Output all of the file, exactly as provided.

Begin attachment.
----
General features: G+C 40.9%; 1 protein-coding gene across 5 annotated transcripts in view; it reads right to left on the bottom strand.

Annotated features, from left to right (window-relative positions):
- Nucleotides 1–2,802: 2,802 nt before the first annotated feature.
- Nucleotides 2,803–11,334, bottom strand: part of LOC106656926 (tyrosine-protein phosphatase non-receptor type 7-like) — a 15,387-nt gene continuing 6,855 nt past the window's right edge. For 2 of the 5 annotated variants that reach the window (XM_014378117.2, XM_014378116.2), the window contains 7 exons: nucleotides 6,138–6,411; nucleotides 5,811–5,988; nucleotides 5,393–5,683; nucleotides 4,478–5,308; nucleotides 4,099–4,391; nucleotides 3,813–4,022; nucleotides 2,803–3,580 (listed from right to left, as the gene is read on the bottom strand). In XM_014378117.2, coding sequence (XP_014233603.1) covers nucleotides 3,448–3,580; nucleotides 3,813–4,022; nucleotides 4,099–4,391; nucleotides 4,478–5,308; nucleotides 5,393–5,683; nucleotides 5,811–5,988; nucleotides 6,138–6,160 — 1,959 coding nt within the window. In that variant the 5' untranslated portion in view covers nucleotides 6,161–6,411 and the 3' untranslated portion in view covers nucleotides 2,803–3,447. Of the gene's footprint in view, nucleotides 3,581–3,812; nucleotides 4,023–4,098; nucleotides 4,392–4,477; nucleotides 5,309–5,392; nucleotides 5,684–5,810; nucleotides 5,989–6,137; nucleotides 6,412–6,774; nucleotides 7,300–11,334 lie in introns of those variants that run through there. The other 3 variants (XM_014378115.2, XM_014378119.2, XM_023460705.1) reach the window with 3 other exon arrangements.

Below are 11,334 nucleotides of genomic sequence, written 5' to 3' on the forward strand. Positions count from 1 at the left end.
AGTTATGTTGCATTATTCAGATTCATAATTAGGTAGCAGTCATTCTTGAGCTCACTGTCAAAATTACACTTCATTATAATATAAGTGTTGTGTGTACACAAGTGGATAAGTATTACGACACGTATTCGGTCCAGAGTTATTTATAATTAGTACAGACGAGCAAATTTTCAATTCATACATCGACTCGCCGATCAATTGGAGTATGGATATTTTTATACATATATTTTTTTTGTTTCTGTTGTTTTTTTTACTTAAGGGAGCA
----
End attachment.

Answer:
General features: G+C 40.9%; 1 protein-coding gene across 5 annotated transcripts in view; it reads right to left on the bottom strand.

Annotated features, from left to right (window-relative positions):
- Nucleotides 1–2,802: 2,802 nt before the first annotated feature.
- Nucleotides 2,803–11,334, bottom strand: part of LOC106656926 (tyrosine-protein phosphatase non-receptor type 7-like) — a 15,387-nt gene continuing 6,855 nt past the window's right edge. For 2 of the 5 annotated variants that reach the window (XM_014378117.2, XM_014378116.2), the window contains 7 exons: nucleotides 6,138–6,411; nucleotides 5,811–5,988; nucleotides 5,393–5,683; nucleotides 4,478–5,308; nucleotides 4,099–4,391; nucleotides 3,813–4,022; nucleotides 2,803–3,580 (listed from right to left, as the gene is read on the bottom strand). In XM_014378117.2, coding sequence (XP_014233603.1) covers nucleotides 3,448–3,580; nucleotides 3,813–4,022; nucleotides 4,099–4,391; nucleotides 4,478–5,308; nucleotides 5,393–5,683; nucleotides 5,811–5,988; nucleotides 6,138–6,160 — 1,959 coding nt within the window. In that variant the 5' untranslated portion in view covers nucleotides 6,161–6,411 and the 3' untranslated portion in view covers nucleotides 2,803–3,447. Of the gene's footprint in view, nucleotides 3,581–3,812; nucleotides 4,023–4,098; nucleotides 4,392–4,477; nucleotides 5,309–5,392; nucleotides 5,684–5,810; nucleotides 5,989–6,137; nucleotides 6,412–6,774; nucleotides 7,300–11,334 lie in introns of those variants that run through there. The other 3 variants (XM_014378115.2, XM_014378119.2, XM_023460705.1) reach the window with 3 other exon arrangements.

Below are 11,334 nucleotides of genomic sequence, written 5' to 3' on the forward strand. Positions count from 1 at the left end.
AGTTATGTTGCATTATTCAGATTCATAATTAGGTAGCAGTCATTCTTGAGCTCACTGTCAAAATTACACTTCATTATAATATAAGTGTTGTGTGTACACAAGTGGATAAGTATTACGACACGTATTCGGTCCAGAGTTATTTATAATTAGTACAGACGAGCAAATTTTCAATTCATACATCGACTCGCCGATCAATTGGAGTATGGATATTTTTATACATATATTTTTTTTGTTTCTGTTGTTTTTTTTACTTAAGGGAGCA